Parallel Bar Dip Station by BRONSON

The BRONSON portable Dip Station is perfect for performing triceps dips, rows, and more during your workout. The foam grip handles keep things safe and comfortable when building muscle and burning calories, while pads on the bottom protect the floor and maintain stability during your workout. Very simple to put together, and moving it around the home gym.



-   Simple, portable total-body strengthener, the Dip Bars offers versatility in strength training with just one piece of equipment.
-   Work the arms, chest, back, and core muscles using your own body weight as resistance.
-   Suited for group exercise, sports conditioning, agility training, personal training, and home gyms.
-   The Dip Bars works the arms, chest, back and core muscles like no other.
-   Participants use their own body weight as resistance and decide what level is right for them by "self-spotting".
-   Self-spotting means the legs can be used to assist the user to perform exercises and/or when they cannot continue an exercise.
-  Dip Bars can be attached to each other for increased stability (Bars can also be used when are not attached).


-   Material: Steel 
-   Height: 30" 
-   Length: 27"
-   Width: Adjustable 
-   Grip diameter: 2.25" 
-   Color: Red
-   Weight: 20 lb


The path to developing optimal power output from the shoulders is this: Perform a wide swath of exercises that stabilize the shoulders from a variety of ranges.

The pushup and bench press teach you how to stabilize your shoulders out in front of your body. The strict-press and push-press teach you how to stabilize loads overhead. And the dip teaches you how to generate stability while your arms are by your side.

Even though the dip is technically a pressing element, it forces the same stabilization demands as carrying heavy objects. The dip transfers to tasks in daily life like carrying a suitcase or getting up out of an armchair.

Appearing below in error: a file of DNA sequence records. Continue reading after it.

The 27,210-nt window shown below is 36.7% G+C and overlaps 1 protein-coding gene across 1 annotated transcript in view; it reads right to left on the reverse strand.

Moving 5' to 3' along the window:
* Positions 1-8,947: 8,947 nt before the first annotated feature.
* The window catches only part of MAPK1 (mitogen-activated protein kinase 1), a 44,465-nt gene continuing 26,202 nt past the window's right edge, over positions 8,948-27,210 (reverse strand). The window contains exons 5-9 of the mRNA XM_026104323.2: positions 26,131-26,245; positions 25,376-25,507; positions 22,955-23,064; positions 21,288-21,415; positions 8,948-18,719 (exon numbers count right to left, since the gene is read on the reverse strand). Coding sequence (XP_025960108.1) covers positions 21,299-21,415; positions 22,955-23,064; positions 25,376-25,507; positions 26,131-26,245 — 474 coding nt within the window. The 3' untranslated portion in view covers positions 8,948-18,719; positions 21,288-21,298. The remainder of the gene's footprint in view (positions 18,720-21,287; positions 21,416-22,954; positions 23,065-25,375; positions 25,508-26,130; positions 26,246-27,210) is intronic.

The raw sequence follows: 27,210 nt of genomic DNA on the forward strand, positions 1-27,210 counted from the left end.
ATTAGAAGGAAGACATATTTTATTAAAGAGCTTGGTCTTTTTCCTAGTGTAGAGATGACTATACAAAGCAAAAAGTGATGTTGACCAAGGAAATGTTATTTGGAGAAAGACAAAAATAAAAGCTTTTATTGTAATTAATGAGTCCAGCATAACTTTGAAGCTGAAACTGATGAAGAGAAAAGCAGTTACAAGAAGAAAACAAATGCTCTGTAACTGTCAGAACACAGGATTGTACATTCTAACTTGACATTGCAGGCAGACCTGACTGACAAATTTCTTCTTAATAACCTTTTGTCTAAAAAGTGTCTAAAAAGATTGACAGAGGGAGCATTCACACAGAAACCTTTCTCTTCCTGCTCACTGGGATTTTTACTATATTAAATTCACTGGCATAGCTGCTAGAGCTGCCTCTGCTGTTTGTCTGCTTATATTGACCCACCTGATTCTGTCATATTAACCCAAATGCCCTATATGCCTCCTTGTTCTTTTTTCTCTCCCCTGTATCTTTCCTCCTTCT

Although the underlying principles of the dip are the same as midrange and overhead movements-create external rotation torque, pulling your shoulder blades back-it's a new stimulus for the shoulder. If people don't spend time working in these extension ranges, they are more likely to compensate forward into a bad position when carrying or performing basic tasks with their arms by their side or behind their bodies. Plus, being able to perform a full-range quality dip is a prerequisite to more dynamic movements like the muscle-up: If you can't stay in control in the bottom position of the dip, creating spontaneous torque as you transition into a muscle-up is hopeless.

The dip is a complex exercise that requires enormous strength, control, and shoulder range-of-motion. For these reasons, you need to understand how to scale the movement.

To scale the dip, start in the top position and make sure you can stabilize your shoulders in a good position with your arms locked out. If you don't have the strength or range-of-motion to lower into the bottom position, you can use a band to make the movement easier.

Just because you have the strength to perform the movement doesn't mean you're doing it right. There is a lot that can go wrong. For example, people often struggle to keep their forearms vertical and load their chest and triceps because they are missing shoulder range-of-motion or don't follow the proper load-order sequence. Instead, they drive their elbows back, overextend, and keep their chest upright, and then wiggle around in the bottom position in search of a mechanical advantage. This is where a lot of shoulder damage occurs and why people experience pain in their sternum when they dip.